I started a business with $50 and no plan, here's how.
“Money grows on the tree of persistence.” — Japanese Proverb
Lots of people are struggling financially right now, I get it, I've been there.
My life has been a financial rollercoaster, and I've been low more than I've been high.
I think most of us probably feel that way.
But finding extra income isn't always as simple as getting a second job.
Being an Uber or Skip The Dishes driver isn’t practical for everyone.
Some pre-pandemic side-hustles aren't as available as they used to be - think house cleaning, dog walking, tutoring. These are things more people are doing for themselves now that they're working from home.
For others, a second job at night isn't possible with children at home.
So what can you do when you need to make a little extra money?
I have a little side-hustle that can work for anybody.
All you need are a phone and computer. In theory as long as you have something to take pictures and transfer them to a Facebook page, you're golden.
The beauty of it is that you can get started with a $5 investment or even no cash outlay at all.
How do I know? Because I’ve been doing it for a while now.
Here’s my story.
It all started about four years ago when I walked past a garage sale at the end of my street.
It was a bit late in the day, and a lady had a bunch of kid’s stuff that she seemed desperate to get rid of.
It was all clean and well organized, and since I have a daycare, there was lots of it that I could use.
I bought it up for $50 packed it into my car, and brought it home, where I promptly filled up our living room.
Our house looked like a second-hand toy store.
My goal was to take what I needed and sell off the rest.
That way, the stuff I kept would have paid for itself.
I was essentially looking to freshen up my daycare toys for free.
I divided the toys into groups and sold them on Kijiji, but it wasn’t the most convenient method. It took a long time, and people weren’t very reliable.
Then I discovered some local Facebook sales pages, and everything changed.
I sold off everything quickly, and I was hooked. I found it a fun challenge, and I made more money than I’d expected.
This is how selling on Facebook became my side-hustle.
You take a few pictures and make a post. People are generally on those pages looking for stuff, so your audience is already primed to buy.
In my city, there are local groups labeled “buy and sell,” “rummage sale,” “garage sale.” I joined a bunch of them, and that’s where I sell now.
You probably won’t get rich fast, but it can create extra cash when you need it.
It can make up a shortfall in your rent or put food on your table in a pinch.
It even saves the planet a little because the stuff that would go into a landfill becomes valuable again.
It’s a win-win on so many levels and something anyone can do.
It doesn’t even take any money to get started. Just find something in your house that you don’t need and post it.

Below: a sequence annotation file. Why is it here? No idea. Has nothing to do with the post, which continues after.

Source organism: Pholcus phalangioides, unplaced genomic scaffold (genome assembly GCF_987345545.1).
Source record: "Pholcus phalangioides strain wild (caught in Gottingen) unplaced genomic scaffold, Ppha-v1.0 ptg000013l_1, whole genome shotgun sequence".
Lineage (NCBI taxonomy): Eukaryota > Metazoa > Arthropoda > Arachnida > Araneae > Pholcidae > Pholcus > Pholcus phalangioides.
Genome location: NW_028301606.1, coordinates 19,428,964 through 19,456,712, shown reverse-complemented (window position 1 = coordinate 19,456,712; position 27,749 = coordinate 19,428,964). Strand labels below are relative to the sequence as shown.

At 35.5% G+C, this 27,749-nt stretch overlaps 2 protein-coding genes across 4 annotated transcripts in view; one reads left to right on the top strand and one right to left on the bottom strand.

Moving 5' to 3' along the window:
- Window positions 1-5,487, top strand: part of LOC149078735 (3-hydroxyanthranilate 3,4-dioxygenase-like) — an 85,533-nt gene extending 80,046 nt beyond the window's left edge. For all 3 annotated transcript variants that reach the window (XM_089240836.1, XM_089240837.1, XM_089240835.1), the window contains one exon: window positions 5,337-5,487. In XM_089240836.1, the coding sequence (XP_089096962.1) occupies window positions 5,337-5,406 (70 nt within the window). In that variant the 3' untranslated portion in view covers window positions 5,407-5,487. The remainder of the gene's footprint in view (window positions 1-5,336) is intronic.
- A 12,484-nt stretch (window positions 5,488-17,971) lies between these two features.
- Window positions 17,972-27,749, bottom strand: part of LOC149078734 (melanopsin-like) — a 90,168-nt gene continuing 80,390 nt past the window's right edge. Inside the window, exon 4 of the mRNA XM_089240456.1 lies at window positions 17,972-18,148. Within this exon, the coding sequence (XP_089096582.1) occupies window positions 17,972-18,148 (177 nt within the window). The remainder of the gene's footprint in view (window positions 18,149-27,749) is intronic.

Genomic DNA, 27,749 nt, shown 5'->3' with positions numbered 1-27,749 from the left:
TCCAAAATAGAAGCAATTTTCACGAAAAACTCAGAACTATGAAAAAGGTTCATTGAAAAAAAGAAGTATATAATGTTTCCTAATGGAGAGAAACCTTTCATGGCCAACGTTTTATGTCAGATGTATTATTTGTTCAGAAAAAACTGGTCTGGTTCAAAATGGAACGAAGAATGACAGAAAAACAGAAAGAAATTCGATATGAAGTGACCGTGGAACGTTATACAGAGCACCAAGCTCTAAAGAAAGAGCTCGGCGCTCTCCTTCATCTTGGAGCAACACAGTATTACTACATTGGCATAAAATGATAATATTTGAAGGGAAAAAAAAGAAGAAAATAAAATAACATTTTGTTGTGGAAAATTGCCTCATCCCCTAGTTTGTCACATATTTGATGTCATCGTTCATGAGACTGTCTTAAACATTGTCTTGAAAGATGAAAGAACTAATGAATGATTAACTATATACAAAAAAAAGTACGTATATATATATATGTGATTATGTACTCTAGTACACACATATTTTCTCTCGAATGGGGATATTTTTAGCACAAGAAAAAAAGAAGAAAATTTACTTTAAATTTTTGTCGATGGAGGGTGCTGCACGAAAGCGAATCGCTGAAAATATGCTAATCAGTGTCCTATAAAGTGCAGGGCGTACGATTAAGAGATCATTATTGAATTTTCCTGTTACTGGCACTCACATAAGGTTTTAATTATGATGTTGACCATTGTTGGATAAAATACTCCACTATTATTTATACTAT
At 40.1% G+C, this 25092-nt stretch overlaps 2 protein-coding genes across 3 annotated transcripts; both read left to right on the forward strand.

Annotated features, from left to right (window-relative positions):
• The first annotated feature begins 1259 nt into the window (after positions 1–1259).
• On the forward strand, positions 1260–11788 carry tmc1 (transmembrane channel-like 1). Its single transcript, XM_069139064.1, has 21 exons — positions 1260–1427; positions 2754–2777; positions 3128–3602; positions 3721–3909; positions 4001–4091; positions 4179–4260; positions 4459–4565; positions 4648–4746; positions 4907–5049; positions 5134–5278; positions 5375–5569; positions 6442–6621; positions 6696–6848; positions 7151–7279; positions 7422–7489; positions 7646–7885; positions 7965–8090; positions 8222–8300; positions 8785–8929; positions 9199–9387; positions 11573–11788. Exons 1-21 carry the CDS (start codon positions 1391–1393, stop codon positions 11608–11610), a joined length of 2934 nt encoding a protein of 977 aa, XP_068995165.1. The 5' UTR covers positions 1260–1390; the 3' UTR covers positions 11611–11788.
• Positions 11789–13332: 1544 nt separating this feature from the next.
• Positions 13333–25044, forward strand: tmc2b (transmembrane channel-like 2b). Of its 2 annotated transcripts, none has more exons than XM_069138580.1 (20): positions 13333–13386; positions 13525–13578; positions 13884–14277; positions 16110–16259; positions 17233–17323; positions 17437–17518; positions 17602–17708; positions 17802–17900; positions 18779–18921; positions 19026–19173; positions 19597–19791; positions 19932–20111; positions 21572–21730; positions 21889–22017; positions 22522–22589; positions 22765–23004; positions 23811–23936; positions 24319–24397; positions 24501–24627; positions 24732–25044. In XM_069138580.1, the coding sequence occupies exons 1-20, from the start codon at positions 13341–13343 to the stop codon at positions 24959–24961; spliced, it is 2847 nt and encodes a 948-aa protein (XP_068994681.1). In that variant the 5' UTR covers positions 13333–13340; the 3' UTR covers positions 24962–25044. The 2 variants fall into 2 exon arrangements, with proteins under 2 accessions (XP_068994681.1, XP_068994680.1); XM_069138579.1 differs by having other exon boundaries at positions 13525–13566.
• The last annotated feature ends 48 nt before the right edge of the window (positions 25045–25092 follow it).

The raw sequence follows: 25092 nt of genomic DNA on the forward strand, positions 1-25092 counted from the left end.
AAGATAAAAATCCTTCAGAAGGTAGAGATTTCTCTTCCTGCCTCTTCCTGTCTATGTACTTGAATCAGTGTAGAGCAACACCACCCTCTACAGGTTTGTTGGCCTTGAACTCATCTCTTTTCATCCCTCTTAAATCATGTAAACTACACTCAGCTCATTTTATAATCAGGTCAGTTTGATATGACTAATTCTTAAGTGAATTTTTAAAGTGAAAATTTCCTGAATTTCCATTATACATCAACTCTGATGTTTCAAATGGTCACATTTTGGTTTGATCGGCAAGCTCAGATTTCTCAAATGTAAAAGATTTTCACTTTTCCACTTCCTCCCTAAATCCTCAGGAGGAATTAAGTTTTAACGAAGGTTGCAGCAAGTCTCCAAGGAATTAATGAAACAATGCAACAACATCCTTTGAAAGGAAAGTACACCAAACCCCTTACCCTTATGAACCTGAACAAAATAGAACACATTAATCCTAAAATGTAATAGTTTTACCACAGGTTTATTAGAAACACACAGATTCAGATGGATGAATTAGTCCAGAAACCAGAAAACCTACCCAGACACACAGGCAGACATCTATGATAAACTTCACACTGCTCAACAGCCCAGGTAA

I drive around my city on garbage day and find things people set out on the curb.
I've found a beautiful vintage dining room set that I refurbished and sold, loads of kids toys, bikes, and all kinds of treasures for free.
All they cost is a bit of my time.
Have your kids grown out of their toys? Did you buy a small appliance that you never used? Do you have an expensive pair of shoes you wore once? Did you buy a bunch of stuff for a hobby that you lost interest in?
If you look around your house, you can probably find at least a few things you could let go of right now.
Here are a few pointers, to get you started:
1. Find a niche.
It’s best to start with what you know.
If you’re doing this to get rid of stuff, then just sell whatever you have, but if you plan to carry it on as a side hustle, you’ll want to find a niche.
Start by selling the things you know about.
If you are a computer guy, go thrifting for computer parts. Maybe you know about collectible games or dolls.
I only sell things I understand.
I have a friend who knows a lot about designer clothes and shoes, she scours thrift stores for overlooked brand name bargains.
I stick with costume jewelry, toys, and collectibles.
If you don’t really have an area of expertise, do what I did. I started with things I found interesting and enjoyed researching.
Now I have a bit of knowledge built up to help me spot the treasures.
Occasionally I buy outside of my comfort zone, but I only do this if I’m prepared to spend the money and lose it.
If you know about something or have an interest, start there.
2. Know your buyers.
I live in a small city.
We used to have a factory, but it closed down in the ’90s.
The income level of a lot of people is pretty low here now, these are the people I usually sell to. People looking for a bargain, or something they can resell themselves.
Those are my customers, I buy for them.
I find beautiful, useful things that I can sell cheap so even if someone doesn't have a lot of money, they can still afford to get something nice from me.